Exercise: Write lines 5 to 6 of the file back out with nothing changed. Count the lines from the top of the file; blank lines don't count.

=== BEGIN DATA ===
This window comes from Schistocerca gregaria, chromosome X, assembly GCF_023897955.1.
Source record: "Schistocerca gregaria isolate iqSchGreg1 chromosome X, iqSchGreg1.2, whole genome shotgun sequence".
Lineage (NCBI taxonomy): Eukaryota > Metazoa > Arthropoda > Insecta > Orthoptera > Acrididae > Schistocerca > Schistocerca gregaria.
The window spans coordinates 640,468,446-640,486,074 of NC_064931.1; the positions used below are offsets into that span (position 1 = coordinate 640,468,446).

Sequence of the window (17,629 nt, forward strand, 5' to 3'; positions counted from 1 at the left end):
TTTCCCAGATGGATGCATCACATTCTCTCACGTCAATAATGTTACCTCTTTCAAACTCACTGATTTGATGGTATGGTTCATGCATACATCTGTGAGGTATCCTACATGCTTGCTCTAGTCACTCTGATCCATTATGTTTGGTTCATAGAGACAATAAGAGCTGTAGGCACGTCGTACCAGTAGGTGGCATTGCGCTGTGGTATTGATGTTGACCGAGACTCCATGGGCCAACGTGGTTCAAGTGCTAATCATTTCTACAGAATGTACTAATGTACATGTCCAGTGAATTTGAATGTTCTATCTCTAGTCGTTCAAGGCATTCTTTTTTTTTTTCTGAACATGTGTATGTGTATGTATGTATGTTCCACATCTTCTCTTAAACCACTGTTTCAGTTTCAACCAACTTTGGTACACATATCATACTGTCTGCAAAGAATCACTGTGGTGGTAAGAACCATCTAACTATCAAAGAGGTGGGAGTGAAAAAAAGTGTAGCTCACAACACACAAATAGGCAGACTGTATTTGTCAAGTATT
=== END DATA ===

Sequence of the window (17,629 nt, forward strand, 5' to 3'; positions counted from 1 at the left end):
TTTCCCAGATGGATGCATCACATTCTCTCACGTCAATAATGTTACCTCTTTCAAACTCACTGATTTGATGGTATGGTTCATGCATACATCTGTGAGGTATCCTACATGCTTGCTCTAGTCACTCTGATCCATTATGTTTGGTTCATAGAGACAATAAGAGCTGTAGGCACGTCGTACCAGTAGGTGGCATTGCGCTGTGGTATTGATGTTGACCGAGACTCCATGGGCCAACGTGGTTCAAGTGCTAATCATTTCTACAGAATGTACTAATGTACATGTCCAGTGAATTTGAATGTTCTATCTCTAGTCGTTCAAGGCATTCTTTTTTTTTTTCTGAACATGTGTATGTGTATGTATGTATGTTCCACATCTTCTCTTAAACCACTGTTTCAGTTTCAACCAACTTTGGTACACATATCATACTGTCTGCAAAGAATCACTGTGGTGGTAAGAACCATCTAACTATCAAAGAGGTGGGAGTGAAAAAAAGTGTAGCTCACAACACACAAATAGGCAGACTGTATTTGTCAAGTATT